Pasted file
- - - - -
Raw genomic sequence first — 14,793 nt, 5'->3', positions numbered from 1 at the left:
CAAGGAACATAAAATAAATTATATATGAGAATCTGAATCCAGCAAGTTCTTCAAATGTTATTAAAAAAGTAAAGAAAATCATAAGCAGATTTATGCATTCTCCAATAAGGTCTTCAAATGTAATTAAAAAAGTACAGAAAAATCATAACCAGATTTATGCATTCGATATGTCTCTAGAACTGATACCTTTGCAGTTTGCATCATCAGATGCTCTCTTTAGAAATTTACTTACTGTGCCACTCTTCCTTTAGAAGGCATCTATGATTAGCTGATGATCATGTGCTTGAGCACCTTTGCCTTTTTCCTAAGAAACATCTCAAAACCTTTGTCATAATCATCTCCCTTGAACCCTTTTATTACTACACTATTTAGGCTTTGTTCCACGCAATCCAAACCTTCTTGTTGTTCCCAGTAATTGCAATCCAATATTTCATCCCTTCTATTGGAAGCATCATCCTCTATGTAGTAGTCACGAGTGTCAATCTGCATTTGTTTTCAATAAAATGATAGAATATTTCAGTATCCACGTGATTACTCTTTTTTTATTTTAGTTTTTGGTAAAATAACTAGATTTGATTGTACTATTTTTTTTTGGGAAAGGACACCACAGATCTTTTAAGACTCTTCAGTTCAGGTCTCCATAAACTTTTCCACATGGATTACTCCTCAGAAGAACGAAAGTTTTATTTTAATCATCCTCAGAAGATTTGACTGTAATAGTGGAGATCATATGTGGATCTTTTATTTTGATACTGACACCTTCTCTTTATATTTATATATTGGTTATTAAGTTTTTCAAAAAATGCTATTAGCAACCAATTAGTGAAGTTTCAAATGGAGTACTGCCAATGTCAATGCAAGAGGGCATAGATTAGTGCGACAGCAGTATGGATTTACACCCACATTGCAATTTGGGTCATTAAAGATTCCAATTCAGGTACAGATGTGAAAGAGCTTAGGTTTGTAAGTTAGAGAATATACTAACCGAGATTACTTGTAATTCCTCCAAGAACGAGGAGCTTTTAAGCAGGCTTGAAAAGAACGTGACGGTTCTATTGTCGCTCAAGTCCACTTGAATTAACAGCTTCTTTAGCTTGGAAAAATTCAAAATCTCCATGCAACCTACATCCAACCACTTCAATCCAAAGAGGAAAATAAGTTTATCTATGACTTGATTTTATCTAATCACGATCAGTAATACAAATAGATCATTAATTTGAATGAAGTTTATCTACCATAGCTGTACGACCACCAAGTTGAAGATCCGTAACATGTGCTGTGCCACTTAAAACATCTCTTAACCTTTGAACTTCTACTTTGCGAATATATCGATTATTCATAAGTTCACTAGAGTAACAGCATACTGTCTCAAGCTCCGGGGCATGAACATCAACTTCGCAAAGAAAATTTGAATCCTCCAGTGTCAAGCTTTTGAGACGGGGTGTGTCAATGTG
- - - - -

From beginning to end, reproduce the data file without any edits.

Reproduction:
Raw genomic sequence first — 14,793 nt, 5'->3', positions numbered from 1 at the left:
CAAGGAACATAAAATAAATTATATATGAGAATCTGAATCCAGCAAGTTCTTCAAATGTTATTAAAAAAGTAAAGAAAATCATAAGCAGATTTATGCATTCTCCAATAAGGTCTTCAAATGTAATTAAAAAAGTACAGAAAAATCATAACCAGATTTATGCATTCGATATGTCTCTAGAACTGATACCTTTGCAGTTTGCATCATCAGATGCTCTCTTTAGAAATTTACTTACTGTGCCACTCTTCCTTTAGAAGGCATCTATGATTAGCTGATGATCATGTGCTTGAGCACCTTTGCCTTTTTCCTAAGAAACATCTCAAAACCTTTGTCATAATCATCTCCCTTGAACCCTTTTATTACTACACTATTTAGGCTTTGTTCCACGCAATCCAAACCTTCTTGTTGTTCCCAGTAATTGCAATCCAATATTTCATCCCTTCTATTGGAAGCATCATCCTCTATGTAGTAGTCACGAGTGTCAATCTGCATTTGTTTTCAATAAAATGATAGAATATTTCAGTATCCACGTGATTACTCTTTTTTTATTTTAGTTTTTGGTAAAATAACTAGATTTGATTGTACTATTTTTTTTTGGGAAAGGACACCACAGATCTTTTAAGACTCTTCAGTTCAGGTCTCCATAAACTTTTCCACATGGATTACTCCTCAGAAGAACGAAAGTTTTATTTTAATCATCCTCAGAAGATTTGACTGTAATAGTGGAGATCATATGTGGATCTTTTATTTTGATACTGACACCTTCTCTTTATATTTATATATTGGTTATTAAGTTTTTCAAAAAATGCTATTAGCAACCAATTAGTGAAGTTTCAAATGGAGTACTGCCAATGTCAATGCAAGAGGGCATAGATTAGTGCGACAGCAGTATGGATTTACACCCACATTGCAATTTGGGTCATTAAAGATTCCAATTCAGGTACAGATGTGAAAGAGCTTAGGTTTGTAAGTTAGAGAATATACTAACCGAGATTACTTGTAATTCCTCCAAGAACGAGGAGCTTTTAAGCAGGCTTGAAAAGAACGTGACGGTTCTATTGTCGCTCAAGTCCACTTGAATTAACAGCTTCTTTAGCTTGGAAAAATTCAAAATCTCCATGCAACCTACATCCAACCACTTCAATCCAAAGAGGAAAATAAGTTTATCTATGACTTGATTTTATCTAATCACGATCAGTAATACAAATAGATCATTAATTTGAATGAAGTTTATCTACCATAGCTGTACGACCACCAAGTTGAAGATCCGTAACATGTGCTGTGCCACTTAAAACATCTCTTAACCTTTGAACTTCTACTTTGCGAATATATCGATTATTCATAAGTTCACTAGAGTAACAGCATACTGTCTCAAGCTCCGGGGCATGAACATCAACTTCGCAAAGAAAATTTGAATCCTCCAGTGTCAAGCTTTTGAGACGGGGTGTGTCAATGTG